On Feb. 15 at the Paramount Theater on the Paramount Studios lot, when special honoree Johnny Depp acknowledged three craftspeople key to his ascension as a motion-picture star, he noted that they were equal partners in the creation of his greatest screen work. Indeed, in perhaps the most telling portion of the evening, The Makeup Artists and Hair Stylists Awards, Depp cited makeup artists Ve Neill, Joel Harlow and Patty York as his vital collaborators in a heartfelt speech following a montage screening of his greatest cinema characters: Edward Scissorhands, Ed Wood, Sweeney Todd, Jack Sparrow, The Mad Hatter and recently Tonto. And in so doing, Depp underscored the importance of makeup artistry to the universe of film, television, live theater, commercials and other entertainment media: these artists are taking the raw material of the actor and transforming him or her into something visually magical.
In the evening’s first and most emotional award, Dick Smith, though not present due to illness, was given a Lifetime Achievement Award for his considerable work in television at NBC in New York from 1945-1961, followed by his run of films from 1961 until his semi-retirement from film sets at age 65 in 1987. Now 91, Smith has received due accolades from unions such as Local 706 in Los Angeles and Local 798 in New York, plus a recent special award granted by the Academy of Motion Picture Arts and Sciences. His high points in makeup work might arguably be with TV’s Dark Shadows, the 1970s classic films Little Big Man, The Godfather, The Exorcist and 1984’s Amadeus, for which he received his first and only Oscar for best makeup.
Presenting the award was Rick Baker, who is one of Smith’s first and most foremost protégés. Speaking before the ceremony, Baker said, “There is no one better to receive this award. Dick has done more than any makeup artist to take makeup to another level, but also to elevate the status of a makeup artist. Dick was getting single card opening credits on films when makeup artists weren’t even getting credit. He made it a respectful job. He also changed the state of the art.”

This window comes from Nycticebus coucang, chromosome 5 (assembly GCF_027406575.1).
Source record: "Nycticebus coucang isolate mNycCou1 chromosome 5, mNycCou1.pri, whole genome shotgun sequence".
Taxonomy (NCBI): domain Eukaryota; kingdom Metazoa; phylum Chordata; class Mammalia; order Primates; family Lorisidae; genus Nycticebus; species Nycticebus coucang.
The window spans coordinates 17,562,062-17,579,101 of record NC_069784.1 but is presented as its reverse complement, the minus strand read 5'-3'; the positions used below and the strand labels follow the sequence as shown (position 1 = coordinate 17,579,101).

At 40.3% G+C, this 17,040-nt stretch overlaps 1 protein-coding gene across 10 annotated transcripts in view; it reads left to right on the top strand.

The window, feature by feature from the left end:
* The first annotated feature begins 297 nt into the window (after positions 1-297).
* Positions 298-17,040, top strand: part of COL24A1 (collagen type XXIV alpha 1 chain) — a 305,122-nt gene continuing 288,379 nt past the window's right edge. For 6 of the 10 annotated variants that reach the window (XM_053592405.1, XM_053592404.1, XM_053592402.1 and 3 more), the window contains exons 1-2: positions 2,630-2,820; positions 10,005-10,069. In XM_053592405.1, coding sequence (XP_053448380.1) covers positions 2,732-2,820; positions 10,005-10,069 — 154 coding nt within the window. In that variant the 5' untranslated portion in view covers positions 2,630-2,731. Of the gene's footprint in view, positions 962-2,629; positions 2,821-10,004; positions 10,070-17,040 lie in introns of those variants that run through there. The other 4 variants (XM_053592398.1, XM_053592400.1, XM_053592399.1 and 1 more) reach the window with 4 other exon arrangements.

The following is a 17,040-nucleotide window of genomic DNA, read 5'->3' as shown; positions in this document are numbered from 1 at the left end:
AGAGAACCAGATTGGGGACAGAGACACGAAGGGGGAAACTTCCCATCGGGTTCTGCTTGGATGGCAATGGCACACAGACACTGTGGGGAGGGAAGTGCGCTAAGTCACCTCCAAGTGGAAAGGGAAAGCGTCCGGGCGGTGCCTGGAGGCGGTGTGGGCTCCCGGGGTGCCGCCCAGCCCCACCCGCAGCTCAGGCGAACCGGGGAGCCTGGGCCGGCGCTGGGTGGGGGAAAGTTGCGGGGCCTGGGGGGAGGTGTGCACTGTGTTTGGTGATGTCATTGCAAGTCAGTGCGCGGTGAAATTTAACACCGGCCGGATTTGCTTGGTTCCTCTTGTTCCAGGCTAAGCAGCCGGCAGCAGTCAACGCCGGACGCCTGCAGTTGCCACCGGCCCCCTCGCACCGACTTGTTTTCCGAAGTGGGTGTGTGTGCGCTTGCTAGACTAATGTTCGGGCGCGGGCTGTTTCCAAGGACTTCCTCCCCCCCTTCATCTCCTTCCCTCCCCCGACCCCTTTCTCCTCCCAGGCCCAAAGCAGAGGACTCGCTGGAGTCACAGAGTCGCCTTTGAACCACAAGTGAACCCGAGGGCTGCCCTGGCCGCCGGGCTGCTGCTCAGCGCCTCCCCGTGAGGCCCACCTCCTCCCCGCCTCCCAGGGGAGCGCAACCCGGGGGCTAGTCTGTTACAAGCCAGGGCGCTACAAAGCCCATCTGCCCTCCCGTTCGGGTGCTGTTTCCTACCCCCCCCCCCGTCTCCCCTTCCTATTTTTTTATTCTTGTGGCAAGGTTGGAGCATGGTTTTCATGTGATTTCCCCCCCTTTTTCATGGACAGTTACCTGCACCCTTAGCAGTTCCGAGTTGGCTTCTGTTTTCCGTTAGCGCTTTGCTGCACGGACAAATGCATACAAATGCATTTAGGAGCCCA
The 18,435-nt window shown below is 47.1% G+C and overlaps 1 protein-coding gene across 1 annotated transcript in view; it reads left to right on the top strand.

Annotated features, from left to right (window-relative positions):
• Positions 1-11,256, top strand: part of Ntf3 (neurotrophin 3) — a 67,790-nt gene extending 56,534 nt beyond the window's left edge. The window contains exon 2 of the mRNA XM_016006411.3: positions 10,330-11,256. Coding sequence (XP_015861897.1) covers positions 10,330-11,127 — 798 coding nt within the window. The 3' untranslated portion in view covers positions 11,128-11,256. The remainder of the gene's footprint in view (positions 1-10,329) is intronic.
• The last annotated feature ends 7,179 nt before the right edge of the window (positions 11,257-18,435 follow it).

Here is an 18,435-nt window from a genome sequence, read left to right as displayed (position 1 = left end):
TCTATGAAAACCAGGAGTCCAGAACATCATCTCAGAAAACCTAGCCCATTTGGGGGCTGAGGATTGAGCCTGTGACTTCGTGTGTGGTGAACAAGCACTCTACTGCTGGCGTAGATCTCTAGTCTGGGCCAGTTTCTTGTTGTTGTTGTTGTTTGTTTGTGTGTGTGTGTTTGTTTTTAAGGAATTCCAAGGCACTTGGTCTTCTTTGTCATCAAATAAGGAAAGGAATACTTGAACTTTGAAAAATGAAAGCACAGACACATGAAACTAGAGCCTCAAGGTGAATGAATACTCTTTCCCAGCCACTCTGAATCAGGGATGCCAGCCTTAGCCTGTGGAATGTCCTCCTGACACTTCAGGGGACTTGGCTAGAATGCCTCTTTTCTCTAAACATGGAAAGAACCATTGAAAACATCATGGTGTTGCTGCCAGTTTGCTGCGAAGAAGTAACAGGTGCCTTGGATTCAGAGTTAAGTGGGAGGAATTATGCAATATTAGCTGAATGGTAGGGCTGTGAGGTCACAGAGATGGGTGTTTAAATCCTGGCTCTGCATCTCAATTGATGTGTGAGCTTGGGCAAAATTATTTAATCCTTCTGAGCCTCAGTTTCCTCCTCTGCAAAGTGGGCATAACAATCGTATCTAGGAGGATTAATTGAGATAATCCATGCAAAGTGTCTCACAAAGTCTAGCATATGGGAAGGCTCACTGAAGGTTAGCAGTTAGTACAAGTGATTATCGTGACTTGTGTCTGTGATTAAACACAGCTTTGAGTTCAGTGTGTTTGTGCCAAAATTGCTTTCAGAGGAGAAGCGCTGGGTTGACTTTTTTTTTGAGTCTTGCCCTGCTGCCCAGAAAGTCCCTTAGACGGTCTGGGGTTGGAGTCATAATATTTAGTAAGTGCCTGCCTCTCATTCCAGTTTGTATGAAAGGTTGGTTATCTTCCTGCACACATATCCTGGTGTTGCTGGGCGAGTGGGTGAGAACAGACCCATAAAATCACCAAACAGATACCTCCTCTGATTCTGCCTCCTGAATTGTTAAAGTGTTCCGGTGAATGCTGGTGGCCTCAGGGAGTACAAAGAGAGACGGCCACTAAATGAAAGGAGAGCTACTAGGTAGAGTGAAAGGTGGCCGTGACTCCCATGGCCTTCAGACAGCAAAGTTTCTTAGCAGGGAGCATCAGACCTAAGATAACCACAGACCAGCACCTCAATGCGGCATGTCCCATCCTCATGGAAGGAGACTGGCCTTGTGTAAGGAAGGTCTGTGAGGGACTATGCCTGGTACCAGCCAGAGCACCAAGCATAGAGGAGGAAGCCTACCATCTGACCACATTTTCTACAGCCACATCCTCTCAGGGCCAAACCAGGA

Given that Baker is Smith’s close protégé and friend, giving him the award meant something special. “Dick’s always been kind of like a second father to me,” he said. “Unfortunately, he’s frail now. He’s 91-years-old. I’m reliving that whole thing at the end of my father’s life. That part’s not a lot of fun. Unfortunately, he can’t be here tonight. I am kind of sad about that.”
Awards were given out for outstanding achievements in the creation of characters in various categories – including special makeup effects work, contemporary work and period work – for both makeup artistry and hair styling across all entertainment-driven areas. Despite the proliferation of digital techniques, the application of makeup and hair designs onto actors is still a vital aspect of any production, large or small.
“It’s tremendously humbling,” said Joel Harlow on the red carpet, nominated for an award at the both Feb 15 makeup awards and at the 2014 Oscars for his makeup supervision of The Lone Ranger. “Any time you get the recognition of your peers for the work you’ve passionately done, I think that there’s nothing better than that. If it goes no further than that, me and my crew, we are all still tremendously honored and overwhelmed to be included. This community knows what goes into a character, the hours that go into behind-the-scenes to create something the rest of the moviegoing public sees on film. This is the group that can appreciate all of the work, the hours, the building and the prep.”
Deborah Patino-Rutherford, who won an award for her period makeup on the made-for-cable TV movie Behind the Candelabra, noted, as the crowd drifted into the Paramount Theater, that these awards were unique, apart from the Oscars which give only give one overall award for best makeup. “We can feature more the different types of makeup that there are, the different categories of the best makeups of the year,” she said.